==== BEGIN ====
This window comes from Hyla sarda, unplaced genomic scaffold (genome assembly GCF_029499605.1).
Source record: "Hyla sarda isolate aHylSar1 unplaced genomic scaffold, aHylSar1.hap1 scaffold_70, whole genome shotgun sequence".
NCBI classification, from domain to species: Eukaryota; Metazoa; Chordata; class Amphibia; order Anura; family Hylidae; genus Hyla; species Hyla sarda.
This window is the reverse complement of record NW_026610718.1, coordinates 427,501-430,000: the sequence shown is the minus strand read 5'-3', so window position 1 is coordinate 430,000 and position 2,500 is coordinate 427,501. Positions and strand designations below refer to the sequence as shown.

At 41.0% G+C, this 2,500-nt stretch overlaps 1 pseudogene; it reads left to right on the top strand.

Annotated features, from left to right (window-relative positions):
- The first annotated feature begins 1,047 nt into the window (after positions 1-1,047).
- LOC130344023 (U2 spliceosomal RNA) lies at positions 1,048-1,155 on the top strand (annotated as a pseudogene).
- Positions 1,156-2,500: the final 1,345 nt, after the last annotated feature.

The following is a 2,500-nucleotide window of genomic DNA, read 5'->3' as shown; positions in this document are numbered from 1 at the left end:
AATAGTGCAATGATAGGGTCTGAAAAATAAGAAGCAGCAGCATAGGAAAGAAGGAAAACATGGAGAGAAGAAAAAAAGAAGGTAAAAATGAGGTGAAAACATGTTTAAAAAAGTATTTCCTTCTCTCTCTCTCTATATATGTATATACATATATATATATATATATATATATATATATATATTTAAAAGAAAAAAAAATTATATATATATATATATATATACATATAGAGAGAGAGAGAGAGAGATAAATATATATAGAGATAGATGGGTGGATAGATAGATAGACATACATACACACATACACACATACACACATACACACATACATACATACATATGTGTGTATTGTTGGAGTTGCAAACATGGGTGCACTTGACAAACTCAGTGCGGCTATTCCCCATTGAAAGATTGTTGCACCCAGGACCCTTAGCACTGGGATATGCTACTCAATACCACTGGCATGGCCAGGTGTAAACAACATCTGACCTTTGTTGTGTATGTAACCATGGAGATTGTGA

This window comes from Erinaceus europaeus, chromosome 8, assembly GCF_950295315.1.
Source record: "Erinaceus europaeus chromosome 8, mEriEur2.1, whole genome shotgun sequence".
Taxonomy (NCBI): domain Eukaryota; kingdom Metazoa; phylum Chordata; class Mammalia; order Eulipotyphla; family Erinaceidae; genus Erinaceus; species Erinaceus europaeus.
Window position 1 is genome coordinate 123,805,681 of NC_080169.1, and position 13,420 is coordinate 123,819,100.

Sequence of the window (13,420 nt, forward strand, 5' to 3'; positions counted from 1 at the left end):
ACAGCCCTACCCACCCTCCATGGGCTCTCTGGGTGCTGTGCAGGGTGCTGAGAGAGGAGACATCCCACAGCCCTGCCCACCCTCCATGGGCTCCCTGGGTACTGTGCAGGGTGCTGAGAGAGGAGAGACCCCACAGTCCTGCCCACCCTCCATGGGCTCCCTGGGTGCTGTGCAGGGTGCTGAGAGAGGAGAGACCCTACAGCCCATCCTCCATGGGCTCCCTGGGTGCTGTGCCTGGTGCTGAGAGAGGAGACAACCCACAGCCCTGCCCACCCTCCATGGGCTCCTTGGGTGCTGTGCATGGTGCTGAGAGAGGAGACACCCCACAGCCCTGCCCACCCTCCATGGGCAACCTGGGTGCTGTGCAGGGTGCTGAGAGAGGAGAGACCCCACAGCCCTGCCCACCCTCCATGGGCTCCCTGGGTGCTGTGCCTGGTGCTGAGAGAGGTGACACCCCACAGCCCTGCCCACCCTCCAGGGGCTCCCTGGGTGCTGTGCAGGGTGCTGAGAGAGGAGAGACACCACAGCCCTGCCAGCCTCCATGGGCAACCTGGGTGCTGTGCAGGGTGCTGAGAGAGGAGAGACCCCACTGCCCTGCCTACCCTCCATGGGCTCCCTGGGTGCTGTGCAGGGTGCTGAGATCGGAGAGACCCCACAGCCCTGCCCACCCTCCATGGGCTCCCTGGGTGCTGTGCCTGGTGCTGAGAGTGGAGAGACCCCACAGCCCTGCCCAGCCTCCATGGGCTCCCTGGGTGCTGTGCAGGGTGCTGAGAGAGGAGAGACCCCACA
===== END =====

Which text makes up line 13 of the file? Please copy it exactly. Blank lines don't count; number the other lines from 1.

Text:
Source record: "Erinaceus europaeus chromosome 8, mEriEur2.1, whole genome shotgun sequence".